The following free resources can provide tools and advice you will need to attempt removal.

Malwarebytes, a very reliable anti-malware company, offers a free version of Malwarebytes’ Anti-Malware, a highly rated anti-malware application which is capable of removing many newer rogue applications.

411 Spyware – a site that specializes in malware removal. I highly recommend this site.

Bleeping Computer – a web site where help is available for many computer related problems, including the removal of rogue software. This is another site I highly recommend.

SmitFraudFix – available for download at Geekstogo is a free tool that is continuously updated to assist victims of rogue security applications.

What you can do to reduce the chances of infecting your system with rogue software.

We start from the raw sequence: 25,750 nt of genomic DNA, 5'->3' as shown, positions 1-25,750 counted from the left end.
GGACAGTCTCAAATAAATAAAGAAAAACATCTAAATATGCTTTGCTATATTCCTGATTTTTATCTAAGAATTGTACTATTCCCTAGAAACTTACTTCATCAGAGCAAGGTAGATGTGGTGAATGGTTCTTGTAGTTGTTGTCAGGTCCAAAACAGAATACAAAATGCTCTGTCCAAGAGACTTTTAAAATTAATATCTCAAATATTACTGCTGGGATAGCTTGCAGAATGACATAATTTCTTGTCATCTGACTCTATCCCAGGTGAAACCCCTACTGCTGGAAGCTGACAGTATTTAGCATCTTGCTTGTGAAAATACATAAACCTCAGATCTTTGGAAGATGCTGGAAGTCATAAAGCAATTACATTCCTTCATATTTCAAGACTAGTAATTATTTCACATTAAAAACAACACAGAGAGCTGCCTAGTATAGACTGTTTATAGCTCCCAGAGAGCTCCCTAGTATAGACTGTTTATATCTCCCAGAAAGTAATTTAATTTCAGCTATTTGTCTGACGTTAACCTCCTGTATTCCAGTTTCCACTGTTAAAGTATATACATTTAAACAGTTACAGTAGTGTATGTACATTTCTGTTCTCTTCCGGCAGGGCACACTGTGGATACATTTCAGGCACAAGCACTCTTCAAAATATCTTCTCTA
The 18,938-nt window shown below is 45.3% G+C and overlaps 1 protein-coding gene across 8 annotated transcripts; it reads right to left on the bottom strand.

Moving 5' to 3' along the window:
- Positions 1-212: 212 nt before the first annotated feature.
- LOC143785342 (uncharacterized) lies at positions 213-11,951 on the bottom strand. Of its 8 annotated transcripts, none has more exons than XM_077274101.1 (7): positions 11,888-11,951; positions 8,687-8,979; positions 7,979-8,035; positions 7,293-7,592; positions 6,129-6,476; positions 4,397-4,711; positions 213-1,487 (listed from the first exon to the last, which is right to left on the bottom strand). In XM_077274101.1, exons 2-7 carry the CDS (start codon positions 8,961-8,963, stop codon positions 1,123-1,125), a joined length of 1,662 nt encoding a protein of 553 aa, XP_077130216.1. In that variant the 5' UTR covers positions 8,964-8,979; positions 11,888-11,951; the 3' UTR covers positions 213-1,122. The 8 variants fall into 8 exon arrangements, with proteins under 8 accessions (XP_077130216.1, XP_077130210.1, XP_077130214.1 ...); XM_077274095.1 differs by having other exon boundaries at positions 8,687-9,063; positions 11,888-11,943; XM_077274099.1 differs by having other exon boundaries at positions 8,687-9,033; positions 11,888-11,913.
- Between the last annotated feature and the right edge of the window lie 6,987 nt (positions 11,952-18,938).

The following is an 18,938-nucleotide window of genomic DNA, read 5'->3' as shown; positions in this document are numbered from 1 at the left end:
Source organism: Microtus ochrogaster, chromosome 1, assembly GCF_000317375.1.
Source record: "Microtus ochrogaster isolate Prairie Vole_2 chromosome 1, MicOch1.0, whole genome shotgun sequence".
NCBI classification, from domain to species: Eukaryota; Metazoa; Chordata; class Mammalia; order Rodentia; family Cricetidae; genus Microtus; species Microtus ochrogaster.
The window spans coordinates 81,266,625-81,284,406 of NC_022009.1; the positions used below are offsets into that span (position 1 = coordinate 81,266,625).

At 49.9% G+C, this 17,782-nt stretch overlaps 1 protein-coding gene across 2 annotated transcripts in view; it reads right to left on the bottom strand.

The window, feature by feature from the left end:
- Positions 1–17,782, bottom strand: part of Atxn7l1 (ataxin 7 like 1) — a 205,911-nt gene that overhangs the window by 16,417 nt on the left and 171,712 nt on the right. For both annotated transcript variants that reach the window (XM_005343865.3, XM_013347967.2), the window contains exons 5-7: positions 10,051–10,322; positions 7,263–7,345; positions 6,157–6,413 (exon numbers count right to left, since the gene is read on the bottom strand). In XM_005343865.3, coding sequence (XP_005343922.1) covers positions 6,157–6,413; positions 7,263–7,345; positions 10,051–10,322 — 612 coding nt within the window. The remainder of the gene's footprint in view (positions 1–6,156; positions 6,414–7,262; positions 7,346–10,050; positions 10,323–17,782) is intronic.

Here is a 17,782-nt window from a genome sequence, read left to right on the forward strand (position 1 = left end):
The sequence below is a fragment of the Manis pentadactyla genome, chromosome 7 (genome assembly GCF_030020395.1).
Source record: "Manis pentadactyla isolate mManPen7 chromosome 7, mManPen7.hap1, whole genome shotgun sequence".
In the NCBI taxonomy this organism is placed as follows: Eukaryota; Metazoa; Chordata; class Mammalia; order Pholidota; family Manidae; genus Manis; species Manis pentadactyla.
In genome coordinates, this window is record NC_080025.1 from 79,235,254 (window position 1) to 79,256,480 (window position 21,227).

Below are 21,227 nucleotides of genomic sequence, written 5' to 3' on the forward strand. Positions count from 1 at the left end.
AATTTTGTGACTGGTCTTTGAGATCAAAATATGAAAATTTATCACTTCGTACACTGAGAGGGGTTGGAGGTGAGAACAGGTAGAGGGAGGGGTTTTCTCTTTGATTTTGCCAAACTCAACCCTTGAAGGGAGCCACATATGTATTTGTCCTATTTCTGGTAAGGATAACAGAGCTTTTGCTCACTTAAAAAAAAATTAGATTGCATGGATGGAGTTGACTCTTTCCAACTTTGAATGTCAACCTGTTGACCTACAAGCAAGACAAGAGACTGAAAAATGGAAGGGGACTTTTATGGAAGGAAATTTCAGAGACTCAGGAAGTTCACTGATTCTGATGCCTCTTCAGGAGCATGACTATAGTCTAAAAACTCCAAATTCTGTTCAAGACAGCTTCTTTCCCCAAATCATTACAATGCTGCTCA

Be careful in downloading freeware or shareware programs. Spyware is occasionally concealed in these programs. Download this type of program only through reputable web sites such as, or sites that you know to be safe.

Consider carefully the inherent risks attached to peer-to-peer (P2P), or file sharing applications.

Install an Internet Browser add-on that provides protection against questionable or unsafe websites. My personal favorite is Web of Trust, an Internet Explorer/FireFox add-on, that offers substantial protection against questionable or unsafe websites.

Do not click on unsolicited invitations to download software of any kind.

Additional precautions you can take to protect your computer system:

When surfing the web: Stop. Think. Click

Don’t open unknown email attachments

Don’t run programs of unknown origin

Disable hidden filename extensions

Keep all applications (including your operating system) patched

Turn off your computer or disconnect from the network when not in use

Disable Java, JavaScript, and ActiveX if possible

Disable scripting features in email programs

Make regular backups of critical data

Make a boot disk in case your computer is damaged or compromised

Turn off file and printer sharing on the computer.